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  • Mark Butterfield

Beautiful People: The Exhibition

Finally after being delayed by the Covid19 epidemic and enforced museum closures, Beautiful People will open at the Fashion and Textile Museum on 1st October.

The exhibition features clothes made by Granny Takes a Trip, Hung On You, Biba, Mr Fish, Dandie Fashions, the Apple boutique, Apple tailoring and Ossie Clark and Celia Birtwell at Quorum. Clothes which were worn by so many of the most famous rock stars of the time: The Beatles, The Rolling Stones and Jimi Hendrix to name a just a few.

Before we came up with a name for this project we'd spent many years collecting and researching this period and the people involved. We were always thrilled to discover an old photograph of someone wearing something from our collection and of course, the more famous the better. For some time we simply called it "Rock stars in our clothes".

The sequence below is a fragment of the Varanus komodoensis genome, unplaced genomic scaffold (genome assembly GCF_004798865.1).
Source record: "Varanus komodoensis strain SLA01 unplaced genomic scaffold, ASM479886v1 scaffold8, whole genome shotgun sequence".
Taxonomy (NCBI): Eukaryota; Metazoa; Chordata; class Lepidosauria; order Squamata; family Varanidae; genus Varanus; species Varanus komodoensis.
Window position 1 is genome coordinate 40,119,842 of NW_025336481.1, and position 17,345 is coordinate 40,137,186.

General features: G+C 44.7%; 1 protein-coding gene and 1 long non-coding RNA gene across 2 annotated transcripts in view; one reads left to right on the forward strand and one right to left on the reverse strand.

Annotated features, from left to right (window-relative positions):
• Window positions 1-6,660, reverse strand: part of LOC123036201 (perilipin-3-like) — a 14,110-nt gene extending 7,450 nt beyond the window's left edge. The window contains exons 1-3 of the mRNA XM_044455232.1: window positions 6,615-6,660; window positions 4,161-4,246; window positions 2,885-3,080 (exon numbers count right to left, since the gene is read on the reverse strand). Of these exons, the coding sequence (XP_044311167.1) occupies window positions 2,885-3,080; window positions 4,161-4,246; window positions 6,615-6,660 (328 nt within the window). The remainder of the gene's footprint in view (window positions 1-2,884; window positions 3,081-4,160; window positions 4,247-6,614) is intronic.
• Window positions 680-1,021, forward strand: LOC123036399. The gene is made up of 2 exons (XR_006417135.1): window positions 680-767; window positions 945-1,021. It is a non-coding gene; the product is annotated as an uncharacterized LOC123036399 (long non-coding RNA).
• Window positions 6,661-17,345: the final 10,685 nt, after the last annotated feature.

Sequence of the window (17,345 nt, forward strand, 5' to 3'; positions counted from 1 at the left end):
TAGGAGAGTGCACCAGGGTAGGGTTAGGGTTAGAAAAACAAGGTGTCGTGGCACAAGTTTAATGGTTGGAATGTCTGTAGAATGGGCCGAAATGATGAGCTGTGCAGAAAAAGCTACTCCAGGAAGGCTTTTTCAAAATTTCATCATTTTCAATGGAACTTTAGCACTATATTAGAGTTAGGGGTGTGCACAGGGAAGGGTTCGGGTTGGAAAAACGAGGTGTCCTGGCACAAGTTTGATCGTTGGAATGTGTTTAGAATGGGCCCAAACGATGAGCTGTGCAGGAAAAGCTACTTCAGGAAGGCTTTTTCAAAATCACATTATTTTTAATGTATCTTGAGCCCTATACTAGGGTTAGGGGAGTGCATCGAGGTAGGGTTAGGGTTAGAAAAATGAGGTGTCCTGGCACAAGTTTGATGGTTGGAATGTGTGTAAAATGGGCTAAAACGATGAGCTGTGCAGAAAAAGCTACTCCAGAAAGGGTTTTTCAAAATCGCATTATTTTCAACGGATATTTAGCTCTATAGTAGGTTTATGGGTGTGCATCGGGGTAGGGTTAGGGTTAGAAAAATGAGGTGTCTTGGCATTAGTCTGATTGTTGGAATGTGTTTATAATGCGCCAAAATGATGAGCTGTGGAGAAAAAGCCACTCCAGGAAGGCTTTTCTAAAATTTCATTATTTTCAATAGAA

Now I wouldn't want to spoil the show by showing you any of the actual clothes in the exhibition so close to the opening day. But I thought it'd be exciting to share some of those old photographs of Beautiful People wearing some of the clothes which Cleo and I have chosen to feature in the show.

All the clothes mentioned below come from our collection except those kindly loaned from the collection of Peter Feely.



GRANNY TAKES A TRIP